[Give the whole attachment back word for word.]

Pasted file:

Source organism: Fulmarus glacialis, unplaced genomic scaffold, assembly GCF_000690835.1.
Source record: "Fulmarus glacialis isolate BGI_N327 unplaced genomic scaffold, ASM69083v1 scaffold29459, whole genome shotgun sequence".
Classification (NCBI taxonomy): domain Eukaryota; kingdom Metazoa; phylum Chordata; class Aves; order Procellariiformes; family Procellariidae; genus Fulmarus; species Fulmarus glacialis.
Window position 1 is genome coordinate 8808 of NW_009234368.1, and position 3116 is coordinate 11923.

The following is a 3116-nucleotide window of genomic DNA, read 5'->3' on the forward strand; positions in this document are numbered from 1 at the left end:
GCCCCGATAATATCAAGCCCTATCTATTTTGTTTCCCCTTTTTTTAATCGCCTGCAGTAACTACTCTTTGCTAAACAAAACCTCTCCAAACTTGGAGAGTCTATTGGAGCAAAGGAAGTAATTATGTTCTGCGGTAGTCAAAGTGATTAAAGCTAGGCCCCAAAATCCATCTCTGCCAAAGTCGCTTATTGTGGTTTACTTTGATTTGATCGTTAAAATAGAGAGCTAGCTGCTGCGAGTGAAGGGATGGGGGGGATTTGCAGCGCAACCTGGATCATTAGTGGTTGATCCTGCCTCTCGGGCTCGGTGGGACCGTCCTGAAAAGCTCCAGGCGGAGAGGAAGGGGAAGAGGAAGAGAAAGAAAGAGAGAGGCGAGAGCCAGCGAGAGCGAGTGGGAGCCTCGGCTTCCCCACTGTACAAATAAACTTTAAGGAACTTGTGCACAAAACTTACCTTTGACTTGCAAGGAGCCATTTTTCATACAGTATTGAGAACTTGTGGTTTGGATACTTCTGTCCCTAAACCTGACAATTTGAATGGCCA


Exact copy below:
Source organism: Fulmarus glacialis, unplaced genomic scaffold, assembly GCF_000690835.1.
Source record: "Fulmarus glacialis isolate BGI_N327 unplaced genomic scaffold, ASM69083v1 scaffold29459, whole genome shotgun sequence".
Classification (NCBI taxonomy): domain Eukaryota; kingdom Metazoa; phylum Chordata; class Aves; order Procellariiformes; family Procellariidae; genus Fulmarus; species Fulmarus glacialis.
Window position 1 is genome coordinate 8808 of NW_009234368.1, and position 3116 is coordinate 11923.

The following is a 3116-nucleotide window of genomic DNA, read 5'->3' on the forward strand; positions in this document are numbered from 1 at the left end:
GCCCCGATAATATCAAGCCCTATCTATTTTGTTTCCCCTTTTTTTAATCGCCTGCAGTAACTACTCTTTGCTAAACAAAACCTCTCCAAACTTGGAGAGTCTATTGGAGCAAAGGAAGTAATTATGTTCTGCGGTAGTCAAAGTGATTAAAGCTAGGCCCCAAAATCCATCTCTGCCAAAGTCGCTTATTGTGGTTTACTTTGATTTGATCGTTAAAATAGAGAGCTAGCTGCTGCGAGTGAAGGGATGGGGGGGATTTGCAGCGCAACCTGGATCATTAGTGGTTGATCCTGCCTCTCGGGCTCGGTGGGACCGTCCTGAAAAGCTCCAGGCGGAGAGGAAGGGGAAGAGGAAGAGAAAGAAAGAGAGAGGCGAGAGCCAGCGAGAGCGAGTGGGAGCCTCGGCTTCCCCACTGTACAAATAAACTTTAAGGAACTTGTGCACAAAACTTACCTTTGACTTGCAAGGAGCCATTTTTCATACAGTATTGAGAACTTGTGGTTTGGATACTTCTGTCCCTAAACCTGACAATTTGAATGGCCA